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FCC Approves Carriage Complaint Rules Update

(Image credit: FCC)

WASHINGTON—The FCC is moving forward with an update to its rules dealing with program carriage disputes, as well as the complaint process for program access, open video system (OVS) and good-faith retransmission consent, after a vote during its November Open Commission meeting.

The approved Report and Order amends the statute of limitations for filing program carriage complaints between video programming vendors and MVPDs, clarifying that the one-year filing window begins when an MVPD rejects or fails to acknowledge a request for program carriage or request to to negotiate for program carriage. Previously, the one-year window began when the programming vendor gave an MVPD notice of its intent to file a complaint, which meant a complaint could be filed years after an alleged violation, per the FCC. The Report and Order also applies to the statute of limitations for program access, OVS and good-faith retransmission consent complaints.

In addition, the order “harmonizes” the procedures governing the effective date and review of initial decisions by an administrative law judge in program carriage, program access and OVS proceedings to match those generally applicable to other ALJ decisions, per the commission. As a result, these type of ALJ decisions will not take effect for at least 50 days following release and will be stayed automatically if a decision is appealed to the FCC.

“These changes will help to ensure a clear and expeditious complaint process for potential complainants and defendants,” the FCC said in its official release.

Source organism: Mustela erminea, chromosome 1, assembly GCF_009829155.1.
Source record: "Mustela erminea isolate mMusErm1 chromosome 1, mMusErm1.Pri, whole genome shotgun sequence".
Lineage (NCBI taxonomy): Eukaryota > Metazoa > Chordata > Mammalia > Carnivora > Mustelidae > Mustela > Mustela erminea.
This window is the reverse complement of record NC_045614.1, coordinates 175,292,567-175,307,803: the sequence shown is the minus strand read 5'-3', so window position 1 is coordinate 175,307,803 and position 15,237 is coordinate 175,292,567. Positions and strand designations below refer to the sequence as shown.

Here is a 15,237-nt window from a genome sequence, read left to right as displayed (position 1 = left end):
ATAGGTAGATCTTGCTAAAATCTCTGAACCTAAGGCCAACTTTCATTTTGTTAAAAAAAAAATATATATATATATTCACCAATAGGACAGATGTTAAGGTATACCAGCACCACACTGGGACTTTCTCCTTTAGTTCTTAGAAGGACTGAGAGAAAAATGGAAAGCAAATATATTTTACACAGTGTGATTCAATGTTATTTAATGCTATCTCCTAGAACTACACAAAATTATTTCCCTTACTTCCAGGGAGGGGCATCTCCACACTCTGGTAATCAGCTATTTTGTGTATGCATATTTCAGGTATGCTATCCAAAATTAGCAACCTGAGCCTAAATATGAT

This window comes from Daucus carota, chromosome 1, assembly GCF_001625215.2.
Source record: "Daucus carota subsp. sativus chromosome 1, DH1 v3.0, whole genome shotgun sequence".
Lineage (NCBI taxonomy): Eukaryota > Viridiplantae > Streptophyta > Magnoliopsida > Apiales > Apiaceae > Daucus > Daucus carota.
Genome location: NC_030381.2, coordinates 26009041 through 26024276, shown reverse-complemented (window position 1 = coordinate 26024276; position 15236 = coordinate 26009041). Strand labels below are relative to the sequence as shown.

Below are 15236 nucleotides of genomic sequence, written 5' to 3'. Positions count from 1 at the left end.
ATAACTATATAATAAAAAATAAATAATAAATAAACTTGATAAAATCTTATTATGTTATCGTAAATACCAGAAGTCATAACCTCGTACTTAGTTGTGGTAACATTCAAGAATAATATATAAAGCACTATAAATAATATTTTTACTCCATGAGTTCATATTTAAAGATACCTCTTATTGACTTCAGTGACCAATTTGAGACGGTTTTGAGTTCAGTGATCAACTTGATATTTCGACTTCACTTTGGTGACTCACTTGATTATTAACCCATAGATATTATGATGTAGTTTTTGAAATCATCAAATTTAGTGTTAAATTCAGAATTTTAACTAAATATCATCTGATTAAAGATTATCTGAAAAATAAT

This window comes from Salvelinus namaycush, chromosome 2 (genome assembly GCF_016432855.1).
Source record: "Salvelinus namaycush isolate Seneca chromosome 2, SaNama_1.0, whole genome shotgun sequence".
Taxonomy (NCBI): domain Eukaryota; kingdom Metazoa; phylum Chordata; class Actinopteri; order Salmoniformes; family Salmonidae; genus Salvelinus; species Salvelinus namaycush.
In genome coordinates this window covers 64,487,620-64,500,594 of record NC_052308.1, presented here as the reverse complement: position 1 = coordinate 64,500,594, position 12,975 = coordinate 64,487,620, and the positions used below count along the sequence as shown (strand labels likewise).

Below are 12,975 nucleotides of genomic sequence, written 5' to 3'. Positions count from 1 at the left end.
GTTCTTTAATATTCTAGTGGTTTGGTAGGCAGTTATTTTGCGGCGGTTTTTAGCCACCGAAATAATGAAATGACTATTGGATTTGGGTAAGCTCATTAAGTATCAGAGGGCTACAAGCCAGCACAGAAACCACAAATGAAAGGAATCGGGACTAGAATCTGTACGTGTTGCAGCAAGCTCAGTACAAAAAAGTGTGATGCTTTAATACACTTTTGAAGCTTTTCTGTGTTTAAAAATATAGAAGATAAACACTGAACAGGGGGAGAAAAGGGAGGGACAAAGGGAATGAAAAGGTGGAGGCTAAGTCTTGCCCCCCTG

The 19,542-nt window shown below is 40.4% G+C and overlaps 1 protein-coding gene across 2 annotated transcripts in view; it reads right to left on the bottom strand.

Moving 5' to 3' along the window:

FCC Chairman Ajit Pai and all commissioners approved the Report and Order.

“Clarifying the third prong of the statute of limitations will in no way interfere with the ability of programmers to file carriage complaints in circumstances where warranted,” said Commissioner Michael O’Rielly. “The process remains intact for any potential claims but will provide a more meaningful and definite statute of limitations, and in turn, greater regulatory certainty for affected parties and consumers, avoiding the absurd result of a statute of limitations starting years after an alleged violation.”

O’Rielly, who’s nomination for another term as an FCC commissioner was pulled and will be leaving the commission at the latest when the Biden administration begins, also praised the FCC’s modernization efforts in recent years.

“In my time at the commission, I have carried the torch for wise and effective deregulation of the media industry, and many of these reforms have achieved bipartisan support. While I am glad for the success we’ve already achieved, I am mindful that we have merely scratched the surface of the necessary work. The truth of the matter is much of the regulatory—and in many cases statutory—burdens should be completely scrapped. I look forward to seeing who will take up the cause and carry on the effort in years to come.”